scispace - formally typeset
Search or ask a question
Author

John Sellars

Bio: John Sellars is an academic researcher from King's College London. The author has contributed to research in topics: Stoicism & Western philosophy. The author has an hindex of 8, co-authored 33 publications receiving 348 citations. Previous affiliations of John Sellars include Birkbeck, University of London & Royal Holloway, University of London.

Papers
More filters
BookDOI
23 Feb 2016
TL;DR: Sellars as discussed by the authors discusses the role of Stoicism in the Renaissance and the Reformation of the Italian Renaissance and discusses the influence of the Stoic Themes in Modern English Literature.
Abstract: Introduction John Sellars Part 1: Antiquity and the Middle Ages 1. Stoicism in Rome Gretchen Reydams-Schils 2. Stoicism in Early Christianity Troels Engberg-Pedersen 3. Plotinus and the Platonic Response to Stoicism Lloyd Gerson 4. Augustine's Debt to Stoicism in the Confessions Sarah Byers 5. Boethius and Stoicism Matthew Walz 6. Stoic Themes in Peter Abelard and John of Salisbury Kevin Guilfoy 7. Stoic Influences in the Later Middle Ages Mary Beth Ingham Part 2: Renaissance and Reformation 8. The Recovery of Stoicism in the Renaissance Ada Palmer 9. Stoicism in the Philosophy of the Italian Renaissance Jill Kraye 10. Erasmus, Calvin, and the Faces of Stoicism in Renaissance and Reformation Thought Barbara Pitkin 11. Justus Lipsius and Neostoicism Jacqueline Lagree 12. Shakespeare and Early Modern English Literature Andrew Shifflett Part 3: Early Modern Europe 13. Medicine of the Mind in Early Modern Philosophy Guido Giglioni 14. Stoic Themes in Early Modern French Thought Michael Moriarty 15. Spinoza and Stoicism Jon Miller 16. Leibniz and the Stoics: Fate, Freedom, and Providence David Forman 17. The Epicurean Stoicism of the French Enlightenment Edward Andrew 18. Stoicism and the Scottish Enlightenment Christian Maurer 19. Kant and Stoic Ethics Jose Torralba and Daniel Doyle Part 4: The Modern World 20. Stoicism in Nineteenth Century German Philosophy Michael Ure 21. Stoicism and Romantic Literature Simon Swift 22. Stoicism in Victorian Culture Heather Ellis 23. Stoicism in America Kenneth Sacks 24. Stoic Themes in Contemporary Anglo-American Ethics Christopher Gill 25. Stoicism and Twentieth Century French Philosophy Thomas Benatouil 26. The Stoic Influence on Modern Psychotherapy Donald Robertson. Index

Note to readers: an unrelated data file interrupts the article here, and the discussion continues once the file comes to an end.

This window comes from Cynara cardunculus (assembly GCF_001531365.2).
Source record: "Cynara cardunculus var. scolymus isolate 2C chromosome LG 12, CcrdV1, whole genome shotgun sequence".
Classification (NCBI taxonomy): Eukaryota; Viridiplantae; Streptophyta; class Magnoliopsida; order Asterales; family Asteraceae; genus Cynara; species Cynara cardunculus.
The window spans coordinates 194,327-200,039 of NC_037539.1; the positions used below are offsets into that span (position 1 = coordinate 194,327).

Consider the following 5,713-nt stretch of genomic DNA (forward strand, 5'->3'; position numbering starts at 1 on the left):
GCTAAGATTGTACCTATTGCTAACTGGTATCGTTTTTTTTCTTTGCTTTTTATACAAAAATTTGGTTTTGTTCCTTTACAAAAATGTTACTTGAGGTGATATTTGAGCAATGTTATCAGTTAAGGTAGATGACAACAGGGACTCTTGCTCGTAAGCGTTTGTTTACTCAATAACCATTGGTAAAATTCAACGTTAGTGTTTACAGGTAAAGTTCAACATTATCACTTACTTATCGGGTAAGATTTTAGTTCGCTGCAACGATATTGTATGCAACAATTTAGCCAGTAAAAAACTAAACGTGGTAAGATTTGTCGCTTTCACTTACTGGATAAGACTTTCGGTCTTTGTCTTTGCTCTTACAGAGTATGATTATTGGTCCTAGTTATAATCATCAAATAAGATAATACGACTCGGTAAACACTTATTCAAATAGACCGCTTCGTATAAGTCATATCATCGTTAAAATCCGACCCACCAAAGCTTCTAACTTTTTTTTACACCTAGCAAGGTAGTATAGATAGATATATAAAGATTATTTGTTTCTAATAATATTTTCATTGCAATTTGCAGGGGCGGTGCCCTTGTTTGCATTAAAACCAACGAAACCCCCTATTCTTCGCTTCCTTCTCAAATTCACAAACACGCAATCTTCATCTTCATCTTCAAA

123 citations

Book
01 Dec 2003
TL;DR: Sellars argues that the conception of philosophy as an "art of living", inaugurated by Socrates and developed by the Stoics, has persisted since antiquity and remains a living alternative to modern attempts to assimilate philosophy to the natural sciences as mentioned in this paper.
Abstract: It is a commonplace to say that in antiquity philosophy was conceived as a way of life or an art of living, but precisely what such claims amount to has remained unclear. If ancient philosophers did think that philosophy should transform an individual's way of life, then what conception of philosophy stands behind this claim? John Sellars explores this question via a detailed account of ancient Stoic ideas about the nature and function of philosophy. He considers the Socratic background to Stoic thinking about philosophy and Sceptical objections raised by Sextus Empiricus, and offers readings of late Stoic texts by Epictetus and Marcus Aurelius. Sellars argues that the conception of philosophy as an 'art of living', inaugurated by Socrates and developed by the Stoics, has persisted since antiquity and remains a living alternative to modern attempts to assimilate philosophy to the natural sciences. It also enables us to rethink the relationship between an individual's philosophy and their biography. The book appears here in paperback for the first time with a new preface by the author.

90 citations

Journal ArticleDOI
TL;DR: The authors argued that despite Cudworth's claim to be drawing on Stoic doctrine, in fact, despite his claim to use these terms with a meaning first articulated only later, by the Peripatetic commentator Alexander of Aphrodisias.